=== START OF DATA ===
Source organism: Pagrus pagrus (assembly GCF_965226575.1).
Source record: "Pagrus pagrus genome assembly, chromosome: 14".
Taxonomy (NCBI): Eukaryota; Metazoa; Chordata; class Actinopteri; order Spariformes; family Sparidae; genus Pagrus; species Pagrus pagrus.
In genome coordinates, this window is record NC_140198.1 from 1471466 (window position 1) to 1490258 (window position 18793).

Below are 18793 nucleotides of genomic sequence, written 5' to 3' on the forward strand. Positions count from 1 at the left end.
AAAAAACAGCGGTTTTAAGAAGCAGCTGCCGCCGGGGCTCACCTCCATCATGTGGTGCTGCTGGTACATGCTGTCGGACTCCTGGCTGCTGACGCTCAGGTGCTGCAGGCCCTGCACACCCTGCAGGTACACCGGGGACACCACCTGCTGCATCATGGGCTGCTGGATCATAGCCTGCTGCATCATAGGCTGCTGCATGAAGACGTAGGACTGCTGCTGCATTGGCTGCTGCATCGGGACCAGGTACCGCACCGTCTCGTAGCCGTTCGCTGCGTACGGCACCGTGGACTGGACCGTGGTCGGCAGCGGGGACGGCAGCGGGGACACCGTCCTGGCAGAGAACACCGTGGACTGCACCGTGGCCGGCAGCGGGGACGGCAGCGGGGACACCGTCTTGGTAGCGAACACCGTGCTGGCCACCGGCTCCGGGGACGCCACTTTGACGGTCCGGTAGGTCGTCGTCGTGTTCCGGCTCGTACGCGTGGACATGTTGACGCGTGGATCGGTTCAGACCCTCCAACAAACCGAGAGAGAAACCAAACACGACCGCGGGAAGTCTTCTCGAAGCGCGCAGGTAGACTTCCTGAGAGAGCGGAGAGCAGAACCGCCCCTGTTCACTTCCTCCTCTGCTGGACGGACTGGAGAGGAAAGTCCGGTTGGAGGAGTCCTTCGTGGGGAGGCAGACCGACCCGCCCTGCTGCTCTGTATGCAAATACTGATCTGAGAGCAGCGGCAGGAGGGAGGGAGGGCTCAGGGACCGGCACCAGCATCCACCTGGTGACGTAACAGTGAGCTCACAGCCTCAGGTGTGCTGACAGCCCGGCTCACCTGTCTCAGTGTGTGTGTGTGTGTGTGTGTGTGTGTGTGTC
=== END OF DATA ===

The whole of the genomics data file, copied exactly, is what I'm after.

Source organism: Pagrus pagrus (assembly GCF_965226575.1).
Source record: "Pagrus pagrus genome assembly, chromosome: 14".
Taxonomy (NCBI): Eukaryota; Metazoa; Chordata; class Actinopteri; order Spariformes; family Sparidae; genus Pagrus; species Pagrus pagrus.
In genome coordinates, this window is record NC_140198.1 from 1471466 (window position 1) to 1490258 (window position 18793).

Below are 18793 nucleotides of genomic sequence, written 5' to 3' on the forward strand. Positions count from 1 at the left end.
AAAAAACAGCGGTTTTAAGAAGCAGCTGCCGCCGGGGCTCACCTCCATCATGTGGTGCTGCTGGTACATGCTGTCGGACTCCTGGCTGCTGACGCTCAGGTGCTGCAGGCCCTGCACACCCTGCAGGTACACCGGGGACACCACCTGCTGCATCATGGGCTGCTGGATCATAGCCTGCTGCATCATAGGCTGCTGCATGAAGACGTAGGACTGCTGCTGCATTGGCTGCTGCATCGGGACCAGGTACCGCACCGTCTCGTAGCCGTTCGCTGCGTACGGCACCGTGGACTGGACCGTGGTCGGCAGCGGGGACGGCAGCGGGGACACCGTCCTGGCAGAGAACACCGTGGACTGCACCGTGGCCGGCAGCGGGGACGGCAGCGGGGACACCGTCTTGGTAGCGAACACCGTGCTGGCCACCGGCTCCGGGGACGCCACTTTGACGGTCCGGTAGGTCGTCGTCGTGTTCCGGCTCGTACGCGTGGACATGTTGACGCGTGGATCGGTTCAGACCCTCCAACAAACCGAGAGAGAAACCAAACACGACCGCGGGAAGTCTTCTCGAAGCGCGCAGGTAGACTTCCTGAGAGAGCGGAGAGCAGAACCGCCCCTGTTCACTTCCTCCTCTGCTGGACGGACTGGAGAGGAAAGTCCGGTTGGAGGAGTCCTTCGTGGGGAGGCAGACCGACCCGCCCTGCTGCTCTGTATGCAAATACTGATCTGAGAGCAGCGGCAGGAGGGAGGGAGGGCTCAGGGACCGGCACCAGCATCCACCTGGTGACGTAACAGTGAGCTCACAGCCTCAGGTGTGCTGACAGCCCGGCTCACCTGTCTCAGTGTGTGTGTGTGTGTGTGTGTGTGTGTGTGTC